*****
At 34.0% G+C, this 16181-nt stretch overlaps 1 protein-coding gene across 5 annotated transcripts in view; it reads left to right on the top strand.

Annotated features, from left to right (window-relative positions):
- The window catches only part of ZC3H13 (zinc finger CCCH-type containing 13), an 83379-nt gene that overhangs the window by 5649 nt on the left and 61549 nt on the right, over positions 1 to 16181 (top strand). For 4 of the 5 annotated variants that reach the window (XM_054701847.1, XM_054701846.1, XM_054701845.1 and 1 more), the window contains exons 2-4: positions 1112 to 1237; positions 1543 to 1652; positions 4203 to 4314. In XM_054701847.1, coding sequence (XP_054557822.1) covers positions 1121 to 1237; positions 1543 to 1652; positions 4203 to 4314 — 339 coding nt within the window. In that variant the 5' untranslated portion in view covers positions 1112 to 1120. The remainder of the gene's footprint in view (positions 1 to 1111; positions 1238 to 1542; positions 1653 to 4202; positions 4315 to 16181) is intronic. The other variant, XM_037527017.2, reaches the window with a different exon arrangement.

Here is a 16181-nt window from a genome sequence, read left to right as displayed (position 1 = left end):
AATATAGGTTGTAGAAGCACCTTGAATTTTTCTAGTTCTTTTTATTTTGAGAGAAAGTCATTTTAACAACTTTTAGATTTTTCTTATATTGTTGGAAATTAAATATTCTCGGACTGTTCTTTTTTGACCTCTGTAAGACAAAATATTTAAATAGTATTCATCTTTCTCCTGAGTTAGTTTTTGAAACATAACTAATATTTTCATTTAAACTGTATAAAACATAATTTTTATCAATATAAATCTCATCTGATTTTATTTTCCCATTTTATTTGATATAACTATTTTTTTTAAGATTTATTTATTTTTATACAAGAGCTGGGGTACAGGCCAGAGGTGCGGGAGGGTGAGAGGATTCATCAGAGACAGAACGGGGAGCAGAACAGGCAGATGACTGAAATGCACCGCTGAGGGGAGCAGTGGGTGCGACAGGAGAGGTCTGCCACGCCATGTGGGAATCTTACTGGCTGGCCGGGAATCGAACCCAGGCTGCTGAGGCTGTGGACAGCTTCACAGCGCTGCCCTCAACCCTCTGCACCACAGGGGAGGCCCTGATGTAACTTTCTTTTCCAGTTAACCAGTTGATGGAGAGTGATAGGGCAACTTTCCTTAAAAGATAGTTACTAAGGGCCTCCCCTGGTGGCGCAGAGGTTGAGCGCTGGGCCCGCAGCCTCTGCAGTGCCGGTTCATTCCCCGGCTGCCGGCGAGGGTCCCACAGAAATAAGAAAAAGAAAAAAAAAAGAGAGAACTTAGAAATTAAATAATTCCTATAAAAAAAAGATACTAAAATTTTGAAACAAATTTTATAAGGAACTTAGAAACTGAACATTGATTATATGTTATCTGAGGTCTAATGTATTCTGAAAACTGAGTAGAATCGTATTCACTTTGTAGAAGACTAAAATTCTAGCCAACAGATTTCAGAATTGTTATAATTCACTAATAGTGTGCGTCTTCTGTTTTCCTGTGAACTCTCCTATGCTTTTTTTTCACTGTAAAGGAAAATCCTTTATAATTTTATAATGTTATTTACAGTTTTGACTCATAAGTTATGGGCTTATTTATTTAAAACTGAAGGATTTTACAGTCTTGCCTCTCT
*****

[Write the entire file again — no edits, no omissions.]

At 34.0% G+C, this 16181-nt stretch overlaps 1 protein-coding gene across 5 annotated transcripts in view; it reads left to right on the top strand.

Annotated features, from left to right (window-relative positions):
- The window catches only part of ZC3H13 (zinc finger CCCH-type containing 13), an 83379-nt gene that overhangs the window by 5649 nt on the left and 61549 nt on the right, over positions 1 to 16181 (top strand). For 4 of the 5 annotated variants that reach the window (XM_054701847.1, XM_054701846.1, XM_054701845.1 and 1 more), the window contains exons 2-4: positions 1112 to 1237; positions 1543 to 1652; positions 4203 to 4314. In XM_054701847.1, coding sequence (XP_054557822.1) covers positions 1121 to 1237; positions 1543 to 1652; positions 4203 to 4314 — 339 coding nt within the window. In that variant the 5' untranslated portion in view covers positions 1112 to 1120. The remainder of the gene's footprint in view (positions 1 to 1111; positions 1238 to 1542; positions 1653 to 4202; positions 4315 to 16181) is intronic. The other variant, XM_037527017.2, reaches the window with a different exon arrangement.

Here is a 16181-nt window from a genome sequence, read left to right as displayed (position 1 = left end):
AATATAGGTTGTAGAAGCACCTTGAATTTTTCTAGTTCTTTTTATTTTGAGAGAAAGTCATTTTAACAACTTTTAGATTTTTCTTATATTGTTGGAAATTAAATATTCTCGGACTGTTCTTTTTTGACCTCTGTAAGACAAAATATTTAAATAGTATTCATCTTTCTCCTGAGTTAGTTTTTGAAACATAACTAATATTTTCATTTAAACTGTATAAAACATAATTTTTATCAATATAAATCTCATCTGATTTTATTTTCCCATTTTATTTGATATAACTATTTTTTTTAAGATTTATTTATTTTTATACAAGAGCTGGGGTACAGGCCAGAGGTGCGGGAGGGTGAGAGGATTCATCAGAGACAGAACGGGGAGCAGAACAGGCAGATGACTGAAATGCACCGCTGAGGGGAGCAGTGGGTGCGACAGGAGAGGTCTGCCACGCCATGTGGGAATCTTACTGGCTGGCCGGGAATCGAACCCAGGCTGCTGAGGCTGTGGACAGCTTCACAGCGCTGCCCTCAACCCTCTGCACCACAGGGGAGGCCCTGATGTAACTTTCTTTTCCAGTTAACCAGTTGATGGAGAGTGATAGGGCAACTTTCCTTAAAAGATAGTTACTAAGGGCCTCCCCTGGTGGCGCAGAGGTTGAGCGCTGGGCCCGCAGCCTCTGCAGTGCCGGTTCATTCCCCGGCTGCCGGCGAGGGTCCCACAGAAATAAGAAAAAGAAAAAAAAAAGAGAGAACTTAGAAATTAAATAATTCCTATAAAAAAAAGATACTAAAATTTTGAAACAAATTTTATAAGGAACTTAGAAACTGAACATTGATTATATGTTATCTGAGGTCTAATGTATTCTGAAAACTGAGTAGAATCGTATTCACTTTGTAGAAGACTAAAATTCTAGCCAACAGATTTCAGAATTGTTATAATTCACTAATAGTGTGCGTCTTCTGTTTTCCTGTGAACTCTCCTATGCTTTTTTTTCACTGTAAAGGAAAATCCTTTATAATTTTATAATGTTATTTACAGTTTTGACTCATAAGTTATGGGCTTATTTATTTAAAACTGAAGGATTTTACAGTCTTGCCTCTCT